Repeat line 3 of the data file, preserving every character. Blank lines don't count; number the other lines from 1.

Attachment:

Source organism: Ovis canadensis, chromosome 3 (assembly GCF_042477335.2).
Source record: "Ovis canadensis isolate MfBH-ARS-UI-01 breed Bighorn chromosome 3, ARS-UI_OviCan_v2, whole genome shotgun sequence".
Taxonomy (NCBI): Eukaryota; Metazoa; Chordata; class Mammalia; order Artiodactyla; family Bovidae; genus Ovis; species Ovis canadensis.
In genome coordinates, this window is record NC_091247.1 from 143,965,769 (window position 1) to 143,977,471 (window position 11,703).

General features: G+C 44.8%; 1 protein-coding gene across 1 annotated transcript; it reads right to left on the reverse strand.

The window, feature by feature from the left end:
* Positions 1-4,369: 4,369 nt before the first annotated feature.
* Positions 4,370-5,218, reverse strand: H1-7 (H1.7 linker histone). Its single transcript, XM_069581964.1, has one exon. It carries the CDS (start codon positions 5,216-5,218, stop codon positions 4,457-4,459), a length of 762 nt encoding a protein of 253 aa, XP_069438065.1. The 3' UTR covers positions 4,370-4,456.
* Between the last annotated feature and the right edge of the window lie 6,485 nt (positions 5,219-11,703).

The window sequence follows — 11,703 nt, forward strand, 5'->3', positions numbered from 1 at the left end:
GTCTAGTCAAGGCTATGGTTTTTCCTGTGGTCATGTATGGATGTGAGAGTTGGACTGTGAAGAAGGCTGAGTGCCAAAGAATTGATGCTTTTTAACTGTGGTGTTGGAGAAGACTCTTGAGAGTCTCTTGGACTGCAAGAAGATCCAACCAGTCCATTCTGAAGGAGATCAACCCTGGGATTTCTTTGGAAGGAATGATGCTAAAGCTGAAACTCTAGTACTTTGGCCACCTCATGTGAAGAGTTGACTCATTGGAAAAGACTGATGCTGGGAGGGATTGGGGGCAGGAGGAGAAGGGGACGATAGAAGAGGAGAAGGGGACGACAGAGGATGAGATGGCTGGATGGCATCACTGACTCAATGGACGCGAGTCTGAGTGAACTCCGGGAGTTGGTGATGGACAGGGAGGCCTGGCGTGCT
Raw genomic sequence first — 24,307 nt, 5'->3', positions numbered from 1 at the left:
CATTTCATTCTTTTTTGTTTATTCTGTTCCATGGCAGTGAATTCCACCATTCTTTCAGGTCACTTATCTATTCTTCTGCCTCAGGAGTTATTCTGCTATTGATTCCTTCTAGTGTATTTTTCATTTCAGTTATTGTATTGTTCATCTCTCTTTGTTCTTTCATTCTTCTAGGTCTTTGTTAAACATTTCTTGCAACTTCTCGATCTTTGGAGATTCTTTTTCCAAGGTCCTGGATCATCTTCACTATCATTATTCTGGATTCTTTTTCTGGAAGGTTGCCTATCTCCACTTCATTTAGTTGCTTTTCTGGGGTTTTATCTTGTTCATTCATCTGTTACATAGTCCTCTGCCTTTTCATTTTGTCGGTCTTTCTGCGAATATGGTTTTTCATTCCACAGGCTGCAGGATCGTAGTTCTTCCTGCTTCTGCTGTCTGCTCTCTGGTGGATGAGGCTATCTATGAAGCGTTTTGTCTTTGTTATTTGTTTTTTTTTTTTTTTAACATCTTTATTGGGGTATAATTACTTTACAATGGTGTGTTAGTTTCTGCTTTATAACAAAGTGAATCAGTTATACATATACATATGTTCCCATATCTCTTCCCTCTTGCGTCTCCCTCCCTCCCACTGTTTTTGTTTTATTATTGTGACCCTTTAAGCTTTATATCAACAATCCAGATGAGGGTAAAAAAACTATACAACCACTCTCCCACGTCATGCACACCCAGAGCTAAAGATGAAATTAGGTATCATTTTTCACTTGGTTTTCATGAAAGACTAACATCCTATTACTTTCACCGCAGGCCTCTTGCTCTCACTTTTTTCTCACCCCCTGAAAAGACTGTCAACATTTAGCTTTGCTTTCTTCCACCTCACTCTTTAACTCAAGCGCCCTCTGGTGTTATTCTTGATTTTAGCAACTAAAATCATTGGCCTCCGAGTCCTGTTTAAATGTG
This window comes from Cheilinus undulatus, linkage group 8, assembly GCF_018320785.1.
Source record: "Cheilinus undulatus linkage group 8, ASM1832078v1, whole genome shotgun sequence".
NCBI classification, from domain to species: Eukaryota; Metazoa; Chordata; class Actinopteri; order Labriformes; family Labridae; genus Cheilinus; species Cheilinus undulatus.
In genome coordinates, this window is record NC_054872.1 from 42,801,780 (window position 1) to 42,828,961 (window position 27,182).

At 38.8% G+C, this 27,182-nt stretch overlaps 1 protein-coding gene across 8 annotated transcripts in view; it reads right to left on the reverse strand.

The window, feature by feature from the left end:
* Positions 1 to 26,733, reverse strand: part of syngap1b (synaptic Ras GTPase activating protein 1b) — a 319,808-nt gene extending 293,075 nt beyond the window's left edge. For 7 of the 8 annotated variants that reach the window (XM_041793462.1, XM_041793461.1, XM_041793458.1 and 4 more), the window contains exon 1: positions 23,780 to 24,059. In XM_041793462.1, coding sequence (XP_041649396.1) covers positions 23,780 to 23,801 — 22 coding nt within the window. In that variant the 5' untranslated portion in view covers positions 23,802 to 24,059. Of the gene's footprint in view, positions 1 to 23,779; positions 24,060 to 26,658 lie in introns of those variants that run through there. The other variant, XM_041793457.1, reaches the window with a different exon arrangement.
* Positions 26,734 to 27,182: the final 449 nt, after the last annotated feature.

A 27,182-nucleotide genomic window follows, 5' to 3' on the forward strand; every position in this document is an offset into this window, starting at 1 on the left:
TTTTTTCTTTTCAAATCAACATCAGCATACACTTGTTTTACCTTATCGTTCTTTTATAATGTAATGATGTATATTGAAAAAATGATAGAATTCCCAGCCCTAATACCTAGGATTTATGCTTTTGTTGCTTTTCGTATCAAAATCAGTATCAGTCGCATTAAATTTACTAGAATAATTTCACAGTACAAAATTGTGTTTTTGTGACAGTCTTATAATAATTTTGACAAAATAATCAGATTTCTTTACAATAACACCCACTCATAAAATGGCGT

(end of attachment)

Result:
Taxonomy (NCBI): Eukaryota; Metazoa; Chordata; class Mammalia; order Artiodactyla; family Bovidae; genus Ovis; species Ovis canadensis.